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Best of Liz Benston

Gaming Guru

Liz Benston
 

Gambling TV Backers Hopeful

8 November 2004

Anyone who has watched any television over the past year has likely stumbled upon a program or series related to casino gambling.

The Travel Channel's "World Poker Tour," ESPN's "World Series of Poker," NBC's "Las Vegas" and the Discovery Channel's "American Casino" are among a few of the programs that transport viewers to a Las Vegas that is part fantasy, part reality. For people who can't get enough, several groups of investors are vying to be the first to market with an all-gambling television network.

Several factors -- the most important of which is the booming popularity of poker on television -- has brought the gambling channel concept closer than ever to reality, experts say.

Some say up to eight groups of investors are hunting for partners and distributors. Most of them are startup enterprises with contacts that gear toward the cable industry rather than companies affiliated with casinos or gaming companies.

One is Casino Gaming Network Television, which burst on the Las Vegas scene a year ago with an idea to show poker and other casino games in action along with programming dedicated to other segments of casino entertainment such as nightlife, shopping, concerts and spas. The network, led by an executive who helped launch the Fox Sports and Outdoor Life Network channels, aims to get distribution sometime next year.

CGTV Chief Executive Nick Rhodes, who attended the Global Gaming Expo in Las Vegas this month, said there's pent-up demand for a gambling network.

"It's a big market," he said at the conference. "They're passionate about it."

There's a much larger market of potential gamblers and casino-goers than for fishing, tennis or even golf -- all of which have their own special interest channels, Rhodes said.

The economics also make sense, he said. Programming could be created relatively inexpensively using camera-friendly Las Vegas as a backdrop.

"We're not buying rights from the NFL," Rhodes said.

Another group that is already well-established in the casino industry is Players Network, a public company that has been broadcasting gambling-related material into casino hotel rooms for more than a decade.

Company Chief Executive Mark Bradley claims his company is the "furthest along" in creating a gambling network than any other group and that he is close to announcing a cable distribution deal.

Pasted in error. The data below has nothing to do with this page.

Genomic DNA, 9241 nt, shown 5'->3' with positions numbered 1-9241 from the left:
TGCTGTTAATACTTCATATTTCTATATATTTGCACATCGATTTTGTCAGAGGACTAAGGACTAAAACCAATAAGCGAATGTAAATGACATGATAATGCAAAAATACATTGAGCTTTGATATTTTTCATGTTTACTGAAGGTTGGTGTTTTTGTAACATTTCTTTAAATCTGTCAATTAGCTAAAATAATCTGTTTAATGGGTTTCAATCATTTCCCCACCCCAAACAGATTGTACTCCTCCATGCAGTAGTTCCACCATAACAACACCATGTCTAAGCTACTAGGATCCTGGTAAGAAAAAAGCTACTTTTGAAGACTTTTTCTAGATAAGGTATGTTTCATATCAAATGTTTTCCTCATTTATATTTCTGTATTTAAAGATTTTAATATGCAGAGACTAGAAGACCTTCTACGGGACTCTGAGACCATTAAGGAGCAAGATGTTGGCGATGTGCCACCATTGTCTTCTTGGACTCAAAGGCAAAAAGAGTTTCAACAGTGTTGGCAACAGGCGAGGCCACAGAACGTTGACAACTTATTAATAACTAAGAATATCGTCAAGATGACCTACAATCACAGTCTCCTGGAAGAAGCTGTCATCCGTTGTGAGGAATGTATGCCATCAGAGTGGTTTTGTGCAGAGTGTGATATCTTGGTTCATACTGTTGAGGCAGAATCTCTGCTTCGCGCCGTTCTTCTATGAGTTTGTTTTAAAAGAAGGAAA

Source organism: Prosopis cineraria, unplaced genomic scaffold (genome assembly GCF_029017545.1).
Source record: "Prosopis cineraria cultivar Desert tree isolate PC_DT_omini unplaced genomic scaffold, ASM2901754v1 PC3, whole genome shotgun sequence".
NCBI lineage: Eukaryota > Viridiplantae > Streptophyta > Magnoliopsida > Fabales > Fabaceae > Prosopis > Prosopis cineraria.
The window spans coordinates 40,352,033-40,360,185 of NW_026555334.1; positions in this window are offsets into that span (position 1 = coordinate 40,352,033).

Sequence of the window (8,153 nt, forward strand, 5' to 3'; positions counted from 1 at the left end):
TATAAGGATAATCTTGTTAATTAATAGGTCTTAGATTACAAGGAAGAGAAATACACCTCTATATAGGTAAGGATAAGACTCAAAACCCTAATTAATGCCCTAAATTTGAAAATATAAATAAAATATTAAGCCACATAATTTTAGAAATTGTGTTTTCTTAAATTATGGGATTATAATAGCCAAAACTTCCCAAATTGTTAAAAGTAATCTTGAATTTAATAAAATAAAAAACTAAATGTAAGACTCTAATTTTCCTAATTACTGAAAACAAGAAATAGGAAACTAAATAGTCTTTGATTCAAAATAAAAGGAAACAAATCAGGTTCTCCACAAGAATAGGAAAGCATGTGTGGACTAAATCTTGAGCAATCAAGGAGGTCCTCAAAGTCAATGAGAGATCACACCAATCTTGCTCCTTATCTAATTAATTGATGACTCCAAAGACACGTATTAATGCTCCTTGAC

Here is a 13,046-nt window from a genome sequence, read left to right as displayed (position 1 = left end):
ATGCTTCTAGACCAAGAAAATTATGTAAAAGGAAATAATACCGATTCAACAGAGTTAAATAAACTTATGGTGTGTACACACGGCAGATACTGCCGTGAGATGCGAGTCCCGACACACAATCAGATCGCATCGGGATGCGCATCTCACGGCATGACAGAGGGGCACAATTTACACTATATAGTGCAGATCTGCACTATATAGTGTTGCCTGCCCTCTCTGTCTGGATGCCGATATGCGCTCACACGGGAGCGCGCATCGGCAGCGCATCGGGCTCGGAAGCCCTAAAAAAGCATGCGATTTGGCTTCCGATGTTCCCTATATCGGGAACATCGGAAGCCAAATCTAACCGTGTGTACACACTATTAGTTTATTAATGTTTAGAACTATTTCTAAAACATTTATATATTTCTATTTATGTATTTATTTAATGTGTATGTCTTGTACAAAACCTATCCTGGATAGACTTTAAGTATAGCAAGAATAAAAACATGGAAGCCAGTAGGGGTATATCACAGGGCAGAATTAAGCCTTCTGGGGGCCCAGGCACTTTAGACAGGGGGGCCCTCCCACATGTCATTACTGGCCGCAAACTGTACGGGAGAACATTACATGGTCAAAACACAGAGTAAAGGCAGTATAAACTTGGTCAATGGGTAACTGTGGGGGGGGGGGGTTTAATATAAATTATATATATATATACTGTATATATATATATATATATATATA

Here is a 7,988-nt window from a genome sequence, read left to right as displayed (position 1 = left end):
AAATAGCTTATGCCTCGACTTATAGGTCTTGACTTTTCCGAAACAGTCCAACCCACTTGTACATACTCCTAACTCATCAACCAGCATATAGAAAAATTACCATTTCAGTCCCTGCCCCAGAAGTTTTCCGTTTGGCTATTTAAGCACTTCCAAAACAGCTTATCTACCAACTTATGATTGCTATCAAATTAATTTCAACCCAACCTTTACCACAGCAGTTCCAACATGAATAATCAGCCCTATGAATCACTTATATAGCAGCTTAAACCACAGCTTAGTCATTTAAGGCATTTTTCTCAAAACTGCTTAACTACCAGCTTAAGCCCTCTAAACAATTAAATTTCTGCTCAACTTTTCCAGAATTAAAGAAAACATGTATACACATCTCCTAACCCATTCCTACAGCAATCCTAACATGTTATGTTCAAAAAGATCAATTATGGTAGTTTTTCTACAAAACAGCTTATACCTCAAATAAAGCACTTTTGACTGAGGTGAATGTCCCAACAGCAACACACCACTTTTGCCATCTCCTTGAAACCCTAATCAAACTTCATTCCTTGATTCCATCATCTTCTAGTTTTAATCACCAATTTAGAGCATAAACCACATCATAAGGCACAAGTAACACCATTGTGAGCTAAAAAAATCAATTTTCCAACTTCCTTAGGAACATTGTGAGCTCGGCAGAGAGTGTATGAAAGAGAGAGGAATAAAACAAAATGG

"This has been a very long haul for me," said Bradley, a former television producer who arrived in Las Vegas in 1989 with plans of launching a gambling channel.

Years ago, broadcasters were skittish about showing gambling on television and some are still bound by contracts that prohibit them from airing shows that discuss sports betting because the networks also broadcast sporting events, Bradley said. Today, digital cable is opening up new opportunities for niche content but broadcasting costs have skyrocketed, making a new cable launches more challenging, he said.

While new channels are expected to front some $200 million or more for distribution, proposals that have top-notch contacts and content will be able to attract that kind of money, he said.

"You need the right strategy and the right partners," Bradley said. "There's a lot of guys who will write checks."

Gary Thompson, an executive with Harrah's Entertainment Inc. was among a group of investors who tried to start a gambling channel in the late 1980s and early 1990s.

Thompson said the idea didn't fly in part because his business partners were not committed to the concept and because of the difficulty in persuading broadcasters to offer the service.

Thompson is still bullish on the concept and thinks the winning proposal will ultimately receive backing from a major media company.

"I believe this will ultimately happen," he said. "The advertising potential is phenomenal. (Gamblers) are people with discretionary income and free time. The World Series of Poker is the third highest-rated programming on ESPN, behind football and NASCAR."